Gringo at the Party

When I started my business I had all white boys working for me.   Labor for the tool-making trades has historically been supplied by European immigrants and their offspring.   My ancestors were Italian, German, and English and my grandfather was a toolmaker who came through Ellis Island with his family as a young boy from Italy.   Of five children and seventeen grandchildren, his eldest grandson would be his only descendant to take up the trade which made his living.

When I was eighteen, a coworker and I constructed a mold for a part which held chemicals and hung inside a toilet bowl.   The part was complicated for the time (before EDM machines and CNC machines were available to the trade).   When I showed the part to my grandfather, he was proud.

If you learn this trade well Jimmy, you will never have to worry about work for the rest of your life , he warmly quipped.  

He could not possibly have anticipated the cultural change which awaited our industry.   In his day tradesmen were well respected in the community and they received a top wage.   Today the big corporations send as much of this work overseas as possible.   A large sector of the industry has been severely depressed and those who haven’t closed up shop have made radical adjustments to stay in business.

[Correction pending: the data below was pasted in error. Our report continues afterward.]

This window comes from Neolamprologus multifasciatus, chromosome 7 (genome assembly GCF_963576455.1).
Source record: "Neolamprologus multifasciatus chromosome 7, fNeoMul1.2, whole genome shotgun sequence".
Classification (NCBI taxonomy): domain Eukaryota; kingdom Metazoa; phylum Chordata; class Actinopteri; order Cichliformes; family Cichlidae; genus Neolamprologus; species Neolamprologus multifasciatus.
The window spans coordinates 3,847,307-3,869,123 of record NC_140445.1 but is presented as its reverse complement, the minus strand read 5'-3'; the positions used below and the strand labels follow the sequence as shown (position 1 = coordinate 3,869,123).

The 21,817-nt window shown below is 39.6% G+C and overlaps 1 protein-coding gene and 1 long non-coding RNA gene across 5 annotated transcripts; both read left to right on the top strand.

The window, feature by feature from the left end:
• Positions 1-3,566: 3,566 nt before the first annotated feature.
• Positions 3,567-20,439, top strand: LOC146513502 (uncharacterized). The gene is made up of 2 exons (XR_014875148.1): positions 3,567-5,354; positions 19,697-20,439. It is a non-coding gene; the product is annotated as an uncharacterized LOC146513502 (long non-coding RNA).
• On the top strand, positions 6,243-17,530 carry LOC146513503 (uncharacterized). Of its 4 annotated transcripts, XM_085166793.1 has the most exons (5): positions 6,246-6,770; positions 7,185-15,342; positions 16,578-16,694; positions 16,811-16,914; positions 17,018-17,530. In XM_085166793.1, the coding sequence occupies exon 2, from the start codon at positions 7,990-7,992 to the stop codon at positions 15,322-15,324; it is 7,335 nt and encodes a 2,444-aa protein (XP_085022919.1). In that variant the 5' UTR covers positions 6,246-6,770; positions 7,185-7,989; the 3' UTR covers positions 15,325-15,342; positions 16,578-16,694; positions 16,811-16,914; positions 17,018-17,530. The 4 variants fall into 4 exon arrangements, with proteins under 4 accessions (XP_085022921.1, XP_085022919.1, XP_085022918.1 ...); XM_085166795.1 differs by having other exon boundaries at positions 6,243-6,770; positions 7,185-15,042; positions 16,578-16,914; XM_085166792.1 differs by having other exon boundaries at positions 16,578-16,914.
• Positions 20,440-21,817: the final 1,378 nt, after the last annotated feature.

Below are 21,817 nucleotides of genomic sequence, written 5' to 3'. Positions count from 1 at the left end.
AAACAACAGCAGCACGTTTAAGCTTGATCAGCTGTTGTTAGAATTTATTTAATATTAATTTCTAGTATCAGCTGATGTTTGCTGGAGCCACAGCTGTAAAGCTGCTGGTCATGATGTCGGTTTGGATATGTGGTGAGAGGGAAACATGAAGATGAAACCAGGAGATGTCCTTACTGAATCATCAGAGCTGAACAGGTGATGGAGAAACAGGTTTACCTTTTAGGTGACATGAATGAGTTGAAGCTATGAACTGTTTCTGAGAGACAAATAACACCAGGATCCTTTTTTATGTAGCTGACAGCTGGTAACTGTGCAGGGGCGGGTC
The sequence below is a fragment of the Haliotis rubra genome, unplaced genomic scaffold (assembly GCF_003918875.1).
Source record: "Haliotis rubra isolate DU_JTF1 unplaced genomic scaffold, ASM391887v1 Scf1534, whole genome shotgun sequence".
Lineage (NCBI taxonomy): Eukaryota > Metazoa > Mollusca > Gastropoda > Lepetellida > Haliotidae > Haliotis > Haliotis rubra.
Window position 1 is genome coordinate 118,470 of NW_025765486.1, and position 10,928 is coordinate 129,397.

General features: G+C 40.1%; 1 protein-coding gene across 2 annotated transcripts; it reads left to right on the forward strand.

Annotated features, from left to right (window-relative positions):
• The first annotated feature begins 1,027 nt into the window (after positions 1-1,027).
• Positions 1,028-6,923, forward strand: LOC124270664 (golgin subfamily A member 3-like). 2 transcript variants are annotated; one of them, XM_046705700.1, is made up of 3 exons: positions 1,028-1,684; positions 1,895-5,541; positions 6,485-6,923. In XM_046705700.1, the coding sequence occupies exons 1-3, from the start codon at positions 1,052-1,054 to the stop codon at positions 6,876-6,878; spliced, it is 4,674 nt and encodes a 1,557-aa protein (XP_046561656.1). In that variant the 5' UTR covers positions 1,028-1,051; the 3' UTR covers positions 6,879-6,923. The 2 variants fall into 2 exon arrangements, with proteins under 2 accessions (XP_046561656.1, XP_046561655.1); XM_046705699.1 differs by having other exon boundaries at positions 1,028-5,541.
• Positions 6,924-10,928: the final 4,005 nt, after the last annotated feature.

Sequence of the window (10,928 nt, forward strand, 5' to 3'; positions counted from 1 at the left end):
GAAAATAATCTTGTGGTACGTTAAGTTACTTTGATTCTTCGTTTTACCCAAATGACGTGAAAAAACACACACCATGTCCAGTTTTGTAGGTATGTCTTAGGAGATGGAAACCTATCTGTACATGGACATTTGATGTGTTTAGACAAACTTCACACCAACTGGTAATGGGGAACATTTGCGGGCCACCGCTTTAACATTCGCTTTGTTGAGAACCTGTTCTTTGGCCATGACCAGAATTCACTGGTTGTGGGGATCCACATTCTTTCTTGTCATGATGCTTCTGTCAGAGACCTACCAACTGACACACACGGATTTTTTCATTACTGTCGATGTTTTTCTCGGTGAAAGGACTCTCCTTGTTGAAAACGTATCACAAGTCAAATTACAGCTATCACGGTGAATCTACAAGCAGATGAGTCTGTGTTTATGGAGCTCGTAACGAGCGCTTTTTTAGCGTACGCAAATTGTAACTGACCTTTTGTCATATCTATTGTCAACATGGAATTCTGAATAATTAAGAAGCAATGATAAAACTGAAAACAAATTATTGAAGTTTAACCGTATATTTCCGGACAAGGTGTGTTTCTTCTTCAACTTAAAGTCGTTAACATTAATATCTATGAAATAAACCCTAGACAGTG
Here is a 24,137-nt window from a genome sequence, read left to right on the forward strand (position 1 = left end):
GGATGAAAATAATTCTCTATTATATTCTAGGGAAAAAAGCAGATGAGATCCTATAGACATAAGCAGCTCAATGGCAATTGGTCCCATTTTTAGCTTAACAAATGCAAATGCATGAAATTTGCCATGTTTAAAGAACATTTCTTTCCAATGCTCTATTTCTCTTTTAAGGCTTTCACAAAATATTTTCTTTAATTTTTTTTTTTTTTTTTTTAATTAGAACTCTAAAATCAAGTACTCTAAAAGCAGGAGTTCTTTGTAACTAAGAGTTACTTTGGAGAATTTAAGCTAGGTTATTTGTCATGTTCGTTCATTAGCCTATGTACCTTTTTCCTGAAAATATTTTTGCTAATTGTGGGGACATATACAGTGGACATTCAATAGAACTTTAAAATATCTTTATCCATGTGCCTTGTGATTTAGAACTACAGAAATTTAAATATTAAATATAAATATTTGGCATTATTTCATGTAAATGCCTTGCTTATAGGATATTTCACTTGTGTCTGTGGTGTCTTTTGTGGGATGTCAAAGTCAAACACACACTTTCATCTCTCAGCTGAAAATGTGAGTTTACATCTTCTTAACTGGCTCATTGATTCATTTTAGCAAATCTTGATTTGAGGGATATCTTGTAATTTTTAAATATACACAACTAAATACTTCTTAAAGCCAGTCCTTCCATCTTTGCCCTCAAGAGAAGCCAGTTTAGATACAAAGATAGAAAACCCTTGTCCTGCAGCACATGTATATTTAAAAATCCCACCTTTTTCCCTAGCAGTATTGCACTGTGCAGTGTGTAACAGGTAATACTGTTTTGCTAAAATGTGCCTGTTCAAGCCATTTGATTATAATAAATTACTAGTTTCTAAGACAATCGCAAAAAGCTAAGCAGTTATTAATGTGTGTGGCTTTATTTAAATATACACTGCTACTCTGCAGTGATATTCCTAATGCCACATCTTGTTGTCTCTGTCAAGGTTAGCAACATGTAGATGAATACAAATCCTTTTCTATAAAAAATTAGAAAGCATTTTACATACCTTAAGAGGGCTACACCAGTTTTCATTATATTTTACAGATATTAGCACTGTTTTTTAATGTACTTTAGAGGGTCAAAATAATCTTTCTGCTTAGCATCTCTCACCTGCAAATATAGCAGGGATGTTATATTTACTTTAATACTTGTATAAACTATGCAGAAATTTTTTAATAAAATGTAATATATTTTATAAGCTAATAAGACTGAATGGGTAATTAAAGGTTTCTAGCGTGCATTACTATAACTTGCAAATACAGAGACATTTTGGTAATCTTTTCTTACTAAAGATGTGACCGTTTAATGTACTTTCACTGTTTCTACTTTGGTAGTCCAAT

Some have bolstered their precision in tool manufacturing to fight for that small segment at the top of the market.   This requires huge capital outlays for very expensive equipment, and in my opinion, very little financial reward, keeping these businesses on a precarious edge.

I have adjusted by completely changing the character and focus of my business.   In essence, I have started a brand new business processing instead of tool building.   With that change the demographic of my labor has completely changed.

In the old days (with all my white boys) I was the Boss , and the boss was some guy out to screw everybody.   There was a constant tension between employer and employee and many of my workers could not empathize with the pressures I faced trying to insure the company’s profitability (although many have called to express their regret for being such a pain in my ass now that they have moved on to management jobs where they are responsible for profits).